November 16, 2016 by Medigroup
As most people are already aware, flu season hits its peak around winter time. However, as the New York Times explained, there’s still great mystery around why winter is such a hotbed for influenza. There are several leading causes, namely those to do with less vitamin D from minimal sunlight exposure and a generally lower immune response. Regardless of the reason, this just highlights the importance of proper personal health during the winter months. To safeguard you and yours, just follow these five handy tips:
Between Christmas and other family gatherings, the urge to snack through the entire season can sometimes be too great to resist. However, as Health magazine explained, it’s important to avoid some of these sugary foods to help control your blood pressure. Instead of indulging in sweet treats, try a winter diet that consists of carbohydrates – like those found in vegetables – proteins, vitamin B and fiber-rich whole grains. These aren’t only good for you, but many contain the mood booster serotonin.
“It’s important to keep exercising throughout the winter season.”
Just because it’s cold outside doesn’t mean you have to give up your regular exercise regimen. Why not embrace the season and pick up a winter sport, like snowshoeing and curling? If you want to avoid those 40-and-below temperatures, you can even stay inside and practice yoga, tai chi and other stretching-centered exercises. Or, you can come up with some other exercises in your home. The aim is to keep up the momentum through winter and stay as active as possible.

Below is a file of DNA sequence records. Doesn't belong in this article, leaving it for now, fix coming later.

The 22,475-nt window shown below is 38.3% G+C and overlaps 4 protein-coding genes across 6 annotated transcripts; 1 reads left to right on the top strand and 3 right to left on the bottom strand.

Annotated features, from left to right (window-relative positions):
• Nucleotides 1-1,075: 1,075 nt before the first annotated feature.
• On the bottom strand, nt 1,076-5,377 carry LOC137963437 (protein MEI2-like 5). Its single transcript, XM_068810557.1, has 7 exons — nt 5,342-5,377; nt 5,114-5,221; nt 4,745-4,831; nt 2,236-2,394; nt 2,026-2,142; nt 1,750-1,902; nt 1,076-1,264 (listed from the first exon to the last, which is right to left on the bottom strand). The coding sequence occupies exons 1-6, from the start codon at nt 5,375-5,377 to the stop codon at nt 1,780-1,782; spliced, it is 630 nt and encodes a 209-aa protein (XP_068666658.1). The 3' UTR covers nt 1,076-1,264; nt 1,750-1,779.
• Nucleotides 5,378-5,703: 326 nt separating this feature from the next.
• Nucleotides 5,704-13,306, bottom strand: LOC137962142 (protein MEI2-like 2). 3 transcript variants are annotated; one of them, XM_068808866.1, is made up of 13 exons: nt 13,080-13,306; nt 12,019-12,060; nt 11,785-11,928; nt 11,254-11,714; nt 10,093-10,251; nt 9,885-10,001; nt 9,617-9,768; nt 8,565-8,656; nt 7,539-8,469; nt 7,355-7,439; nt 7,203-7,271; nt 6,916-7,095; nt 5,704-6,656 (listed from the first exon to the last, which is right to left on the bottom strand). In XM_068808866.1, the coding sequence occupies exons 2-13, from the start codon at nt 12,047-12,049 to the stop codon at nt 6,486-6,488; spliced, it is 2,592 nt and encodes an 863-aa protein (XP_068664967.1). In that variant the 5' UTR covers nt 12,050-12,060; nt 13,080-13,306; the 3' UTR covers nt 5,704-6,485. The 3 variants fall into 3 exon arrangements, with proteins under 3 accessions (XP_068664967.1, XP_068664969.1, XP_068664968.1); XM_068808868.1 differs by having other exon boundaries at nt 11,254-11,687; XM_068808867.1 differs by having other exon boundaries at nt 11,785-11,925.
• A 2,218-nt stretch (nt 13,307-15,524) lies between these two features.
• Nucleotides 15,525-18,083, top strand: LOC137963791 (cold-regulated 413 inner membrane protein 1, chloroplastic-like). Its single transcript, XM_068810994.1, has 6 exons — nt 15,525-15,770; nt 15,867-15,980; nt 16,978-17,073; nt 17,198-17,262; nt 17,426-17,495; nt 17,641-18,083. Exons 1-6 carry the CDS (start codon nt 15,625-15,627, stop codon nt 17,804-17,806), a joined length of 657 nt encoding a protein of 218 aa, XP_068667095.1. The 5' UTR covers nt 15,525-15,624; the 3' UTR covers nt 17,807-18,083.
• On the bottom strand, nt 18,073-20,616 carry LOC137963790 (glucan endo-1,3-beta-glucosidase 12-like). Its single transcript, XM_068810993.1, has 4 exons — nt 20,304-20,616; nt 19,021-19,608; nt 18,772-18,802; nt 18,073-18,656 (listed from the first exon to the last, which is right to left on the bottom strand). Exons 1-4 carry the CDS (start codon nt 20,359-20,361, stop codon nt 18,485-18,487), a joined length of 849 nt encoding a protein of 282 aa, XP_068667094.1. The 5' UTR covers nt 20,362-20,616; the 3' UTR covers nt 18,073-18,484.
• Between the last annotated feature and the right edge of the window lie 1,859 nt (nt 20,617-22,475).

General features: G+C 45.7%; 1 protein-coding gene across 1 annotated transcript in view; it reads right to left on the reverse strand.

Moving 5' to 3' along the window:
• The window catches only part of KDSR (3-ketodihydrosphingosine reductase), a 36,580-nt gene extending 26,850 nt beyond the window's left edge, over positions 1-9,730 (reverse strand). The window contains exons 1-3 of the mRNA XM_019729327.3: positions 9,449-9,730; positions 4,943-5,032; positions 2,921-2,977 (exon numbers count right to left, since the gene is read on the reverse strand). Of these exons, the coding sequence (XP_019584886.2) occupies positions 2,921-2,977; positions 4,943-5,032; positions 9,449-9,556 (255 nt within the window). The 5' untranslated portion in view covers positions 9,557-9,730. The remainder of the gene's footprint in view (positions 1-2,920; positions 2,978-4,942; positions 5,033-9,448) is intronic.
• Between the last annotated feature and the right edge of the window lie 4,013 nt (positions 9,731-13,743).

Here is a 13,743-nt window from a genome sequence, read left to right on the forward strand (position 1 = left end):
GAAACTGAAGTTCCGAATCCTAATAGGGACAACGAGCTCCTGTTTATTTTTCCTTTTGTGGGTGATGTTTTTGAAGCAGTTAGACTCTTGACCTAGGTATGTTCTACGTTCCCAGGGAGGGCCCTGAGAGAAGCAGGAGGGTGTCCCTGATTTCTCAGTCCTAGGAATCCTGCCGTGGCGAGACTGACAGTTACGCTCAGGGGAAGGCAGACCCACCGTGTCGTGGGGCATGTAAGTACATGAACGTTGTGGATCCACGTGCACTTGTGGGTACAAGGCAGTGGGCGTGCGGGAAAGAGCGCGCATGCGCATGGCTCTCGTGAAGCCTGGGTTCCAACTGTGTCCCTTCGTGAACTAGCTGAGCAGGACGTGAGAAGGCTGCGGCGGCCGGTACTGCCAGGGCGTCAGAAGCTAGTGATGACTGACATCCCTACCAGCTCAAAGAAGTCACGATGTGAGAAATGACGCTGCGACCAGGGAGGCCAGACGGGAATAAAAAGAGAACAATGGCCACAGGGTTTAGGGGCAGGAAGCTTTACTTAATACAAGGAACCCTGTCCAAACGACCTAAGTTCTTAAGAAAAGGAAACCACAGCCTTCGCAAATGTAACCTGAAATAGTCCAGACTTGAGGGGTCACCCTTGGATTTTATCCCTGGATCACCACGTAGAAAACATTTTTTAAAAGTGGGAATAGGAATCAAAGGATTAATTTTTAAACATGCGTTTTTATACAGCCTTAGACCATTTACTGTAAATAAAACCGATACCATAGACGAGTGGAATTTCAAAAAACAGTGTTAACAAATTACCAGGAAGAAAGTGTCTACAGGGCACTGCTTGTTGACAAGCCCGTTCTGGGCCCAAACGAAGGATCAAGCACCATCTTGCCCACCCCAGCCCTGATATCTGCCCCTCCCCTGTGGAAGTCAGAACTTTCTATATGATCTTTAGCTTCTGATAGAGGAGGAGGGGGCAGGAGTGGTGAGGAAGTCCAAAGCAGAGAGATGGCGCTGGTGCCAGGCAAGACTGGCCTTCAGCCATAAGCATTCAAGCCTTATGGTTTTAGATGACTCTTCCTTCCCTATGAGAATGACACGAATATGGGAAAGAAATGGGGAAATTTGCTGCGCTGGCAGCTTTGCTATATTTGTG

Every winter, you should consider getting a flu shot. According to the U.S. Centers for Disease Control and Prevention, that includes young kids, adults and those age 65 and older. Aside from this booster, there are some steps you can take to avoid the flu entirely. These include proper hygiene – like washing your hands frequently – making sure to dress in layers, practicing proper hydration (aim for at least half a gallon each day), getting enough sleep every night and taking herbal supplements like echinacea.
Though most people assume skin health is mostly a concern for summer, the truth might surprise you. As Prevention magazine explained, your skin is just as vulnerable to ultraviolet A and B in the wintertime. UVA light, which is the form most often tied to cancer, can make its way through windows; if you’re stuck inside all day, your risk remains the same regardless of the season. That’s why it’s so important to wear sunscreen when you go out and maintain other skin care protocol.
In the winter, you need to expand your focus not just on your personal health but that of your house. As the CDC explained, there are some injuries more common in the winter, and you must take steps to prepare. For instance, be sure to lay down some sand on icy walkways. The rest of your home also needs to be winterized, including repairing any cracks, installing proper insulation and getting your heating system checked by a professional. You should also keep an emergency kit around, preferably one that contains food and water, first aid supplies, blankets, flashlight and batteries, and lamps.
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